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What is the best way to truncate a URL when displaying it within a web page? I don't mean a link but literally displaying the URL as a value to the user, assuming that the text might be in a container of fixed width and you don't want to wrap or run outside of the container?

Is it better to truncate from the end, favouring the early part of the url:

eg. http/really.long/urlthaticantf...ere.html

Or place the '...' in the middle to favour the start and end of the link as the most value in terms of giving context:

eg. http/really.long/ur...aticantfithere.html

Also what is a good rule of thumb when choosing how long to make the truncated url? Should you be pessimistic and pick a likely wide character such as capital 'M' and see how many of these fit in the layout? This tends to give really short URLs in general as most characters are much narrower than 'M'.

Or should you be optimistic and use a truncation that generally gives a good length but risk overrunning when the URL contains many large characters?

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up vote 4 down vote accepted

My preference is to display the most critical components of the URL. This is the file being requested and the domain of the request are what I consider critical, the intermediate path and the query string are things I consider non-critical.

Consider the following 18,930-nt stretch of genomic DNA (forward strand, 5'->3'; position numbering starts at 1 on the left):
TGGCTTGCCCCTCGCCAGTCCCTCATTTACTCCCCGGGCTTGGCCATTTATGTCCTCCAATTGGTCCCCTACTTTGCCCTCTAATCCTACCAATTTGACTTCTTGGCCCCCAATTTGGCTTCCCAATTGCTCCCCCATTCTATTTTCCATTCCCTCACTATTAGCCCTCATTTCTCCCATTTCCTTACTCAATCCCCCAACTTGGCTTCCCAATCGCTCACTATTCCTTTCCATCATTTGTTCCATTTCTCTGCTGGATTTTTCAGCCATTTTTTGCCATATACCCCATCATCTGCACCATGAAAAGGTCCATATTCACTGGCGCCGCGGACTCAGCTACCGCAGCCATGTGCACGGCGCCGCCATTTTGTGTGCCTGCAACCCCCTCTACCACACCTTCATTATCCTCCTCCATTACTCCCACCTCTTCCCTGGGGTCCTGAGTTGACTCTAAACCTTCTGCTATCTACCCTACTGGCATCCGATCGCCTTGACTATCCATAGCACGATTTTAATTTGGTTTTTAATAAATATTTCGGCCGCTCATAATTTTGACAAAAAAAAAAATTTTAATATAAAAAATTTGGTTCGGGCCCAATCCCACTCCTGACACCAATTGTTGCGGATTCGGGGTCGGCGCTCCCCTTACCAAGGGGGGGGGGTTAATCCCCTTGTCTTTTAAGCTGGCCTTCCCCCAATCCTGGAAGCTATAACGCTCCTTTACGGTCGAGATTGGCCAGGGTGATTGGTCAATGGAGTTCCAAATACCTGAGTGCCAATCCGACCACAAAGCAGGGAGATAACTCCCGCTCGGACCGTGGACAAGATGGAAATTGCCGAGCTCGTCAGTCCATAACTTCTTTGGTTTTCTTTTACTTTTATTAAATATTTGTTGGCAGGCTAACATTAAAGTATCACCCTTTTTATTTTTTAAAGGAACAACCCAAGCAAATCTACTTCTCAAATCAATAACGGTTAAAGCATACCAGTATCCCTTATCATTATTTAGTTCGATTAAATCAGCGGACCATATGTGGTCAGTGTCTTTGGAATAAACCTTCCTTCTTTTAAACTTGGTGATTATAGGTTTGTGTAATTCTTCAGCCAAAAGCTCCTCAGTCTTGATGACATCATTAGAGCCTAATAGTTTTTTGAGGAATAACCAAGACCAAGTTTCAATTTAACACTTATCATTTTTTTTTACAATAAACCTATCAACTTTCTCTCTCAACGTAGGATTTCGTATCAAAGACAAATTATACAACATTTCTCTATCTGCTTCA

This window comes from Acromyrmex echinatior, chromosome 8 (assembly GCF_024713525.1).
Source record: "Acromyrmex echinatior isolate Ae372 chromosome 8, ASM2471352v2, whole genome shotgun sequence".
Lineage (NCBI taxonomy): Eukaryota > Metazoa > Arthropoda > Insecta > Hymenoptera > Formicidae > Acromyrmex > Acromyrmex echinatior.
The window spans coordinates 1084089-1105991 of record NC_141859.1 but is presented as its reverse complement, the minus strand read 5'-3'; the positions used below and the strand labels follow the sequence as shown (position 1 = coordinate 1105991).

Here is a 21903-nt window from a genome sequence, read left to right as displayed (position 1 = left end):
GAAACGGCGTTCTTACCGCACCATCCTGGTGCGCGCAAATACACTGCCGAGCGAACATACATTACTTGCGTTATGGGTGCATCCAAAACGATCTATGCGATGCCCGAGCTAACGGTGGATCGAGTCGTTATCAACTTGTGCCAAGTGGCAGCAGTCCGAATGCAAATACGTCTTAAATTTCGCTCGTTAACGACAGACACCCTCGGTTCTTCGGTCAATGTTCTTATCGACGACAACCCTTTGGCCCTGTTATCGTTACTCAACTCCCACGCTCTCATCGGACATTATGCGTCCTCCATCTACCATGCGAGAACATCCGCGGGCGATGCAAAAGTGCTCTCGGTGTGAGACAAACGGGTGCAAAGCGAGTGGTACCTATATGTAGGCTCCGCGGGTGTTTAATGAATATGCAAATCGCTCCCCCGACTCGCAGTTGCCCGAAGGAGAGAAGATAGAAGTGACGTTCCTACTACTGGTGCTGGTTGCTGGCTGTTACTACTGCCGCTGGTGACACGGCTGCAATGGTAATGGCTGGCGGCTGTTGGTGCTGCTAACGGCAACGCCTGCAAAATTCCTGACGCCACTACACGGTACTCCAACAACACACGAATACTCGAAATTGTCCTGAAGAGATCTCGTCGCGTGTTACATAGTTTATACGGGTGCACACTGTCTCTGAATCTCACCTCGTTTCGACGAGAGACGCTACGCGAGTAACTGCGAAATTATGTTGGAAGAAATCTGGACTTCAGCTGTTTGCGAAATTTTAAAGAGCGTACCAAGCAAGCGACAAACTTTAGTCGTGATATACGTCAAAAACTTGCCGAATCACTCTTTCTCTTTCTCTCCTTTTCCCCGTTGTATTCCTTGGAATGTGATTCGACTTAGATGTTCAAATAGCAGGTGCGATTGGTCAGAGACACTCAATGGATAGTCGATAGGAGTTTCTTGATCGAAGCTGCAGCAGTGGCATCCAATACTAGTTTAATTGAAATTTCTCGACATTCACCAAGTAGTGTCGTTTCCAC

So if you had, I would truncate it as

Of course, there are scenarios where this wont work. Take the URL of this page:

In this case, I would truncate the last portion of the URL to a reasonable number of characters (preferably breaking on a non-alpha), such as:

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Truncate the middle, for the reasons you gave.

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I always want to see the server. There've been waves of keyloggers from suspect servers in some forums I visit, and that's given me server paranoia.

Ideally, I can scroll around and see the entire url in the container. :-)

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I'd expect to see at least the server. And as long I can hover over the link and see the rest of it in my status bar, I'm happy.

Think of the links in Slashdot's comment system.

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Get rid of the middle, no one needs to know the directory structure of a link. The domain is important and the actual file is important.

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